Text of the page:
Ehrenhalt takes great pains to note that in mature nations like the U.S., the transformation is not one that is a complete overhaul of metropolitan areas.  It is gradual, incremental, and long term.  The slow process leaves plenty of room for argument between ardent urbanists and suburban supporters, who can each find data points to advance their view.  Much like past and current debates about climate change, we won’t all agree that it’s real until it’s actually here.  But it is coming.

So I want to acknowledge that Ehrenhalt noted this trend some time ago, and if I came across as trying to be the prophet, I am quite clearly the disciple here.  If there is any contribution I made to this debate it is in finding and writing about the data that shows the trend, and perhaps how it is moving onward from our first-tier large cities to second-tier and even third-tier cities.

Now let’s focus on the implications and what, if any, policy responses are necessary.

4 Responses to “It’s Really the Great Inversion”

  1. BCollinsSignMan

    Pete: Good work. When I first saw Ehrenhalt's book mentioned by your reader a few days ago, I read the reviews of the book on Amazon and also realized that Ehrenhalt seem to have published the first book on this topic. It's interesting to see that in Chicago he traces these trends to 1979, which was 4 years before Harold Washington was elected and started what I had understood to be the new economic-development paradigm that moved Chicago in the direction it has been moving in since then. OTHER CITIES IN THE LOWER MIDWESTYou've done a great job of showing how in at least four Midwestern metro areas — Chicago, St. Louis, Detroit and Cincinnati — during the 2010-2014 period this phenomenon of black population declines within the City Limits has been coupled, as I recall in each case with: * very small white population increases outside the City Limits* significant (and new) white population increases within the City Limits* significant black population increases outside the City Limits* very high Latino population growth outside the City Limits* significant Latino population growth inside the City Limits, but at a growth rate lower than Latino growth in the suburbsMy hunch is that this pattern described above is, to some degree, a distinctive pattern that is most pronounced in Midwestern major cities. If that is the case, this pattern would extend to other major industrial cities in the Lower Midwest (beyond Cincy, Detroit, Chicago and StL) that are NOT state capitals such as: * Cleveland* Milwaukee, * Pittsburgh (I consider it Midwestern) ….and may even extend to the big state-capital cities in the Lower Midwest such as: + Columbus, and + IndianapolisToday I tried to dig that data out from the U.S. Census bureau online databases, but I could not figure out how to do it. So, if you could be so kind, I would encourage you to dig this out. If that pattern is, indeed, a regional pattern that extends beyond just Detroit, Cincy, Chicago and St. Louis, I think that would be a huge news story — especially if it also shows population increases within the City Limits of those cities. The Midwestern media needs to understand these issues better, instead of just yammering about \”gentrification\” when the truth is much more nuanced as Ehrenhalt explains. Specifically, in the Midwestern cities the movement of so much of the manufacturing/logistics sites that remain out to the \”ring roads\” like I-275 in Cincy and I-465 in Indy explains a major part of the black out-migration. In light of the \”Ferguson effect\” which America identified for the first time last year — ie, growing police and criminal-justic abuse shifting out to Midwestern suburbs at the same time that police abuse may actually be declining in many Midwestern cities — I think this data could help us understand these issues better. Thanks for all you do, Pete. I love what you're doing. It is DIRECTLY relevant to the community work I do here in the Madisonville community of the City of Cincinnati. Happy Turkey Day! — Bill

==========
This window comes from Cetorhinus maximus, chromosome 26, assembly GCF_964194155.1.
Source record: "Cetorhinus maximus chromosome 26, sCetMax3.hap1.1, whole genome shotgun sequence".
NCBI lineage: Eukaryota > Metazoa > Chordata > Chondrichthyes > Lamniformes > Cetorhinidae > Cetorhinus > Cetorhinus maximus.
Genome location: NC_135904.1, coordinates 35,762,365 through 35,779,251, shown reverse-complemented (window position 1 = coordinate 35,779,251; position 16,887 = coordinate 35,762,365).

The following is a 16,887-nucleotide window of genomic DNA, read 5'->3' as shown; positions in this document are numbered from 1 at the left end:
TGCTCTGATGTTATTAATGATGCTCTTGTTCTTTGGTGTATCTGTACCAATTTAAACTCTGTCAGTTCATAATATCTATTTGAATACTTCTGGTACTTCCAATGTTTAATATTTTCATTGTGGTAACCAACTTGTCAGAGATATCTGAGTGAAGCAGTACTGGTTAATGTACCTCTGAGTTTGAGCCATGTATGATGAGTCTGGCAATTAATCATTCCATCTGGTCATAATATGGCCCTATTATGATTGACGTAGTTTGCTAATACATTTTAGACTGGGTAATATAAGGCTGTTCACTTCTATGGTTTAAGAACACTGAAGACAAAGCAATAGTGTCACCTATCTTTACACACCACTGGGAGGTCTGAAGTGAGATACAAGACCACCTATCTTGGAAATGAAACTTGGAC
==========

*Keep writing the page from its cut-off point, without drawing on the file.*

2. Pete Saunders

    Bill, as always your words are much appreciated. Thanks for your readership and support.I'm with you on your hunch that this pattern is most acute in Midwestern/Rust Belt cities, and it's worth investigation within the region and in comparison with others. I think a major reason for this is that the distinction between city and suburb — pre-WWII development vs. post-WWII development — is strongest in the Midwest. East Coast metros have a lot of pre-WWII development that extends far beyond core city boundaries, leading to some rather urban suburbs. Sun Belt metros have small pre-WWII development cores surrounded by post-WWII development neighborhoods within city boundaries, making their core cities much more suburban in character. In the Midwest/Rust Belt, that distinction occurs at the city limits, with some notable exceptions (Indianapolis, Columbus).Look for the data soon.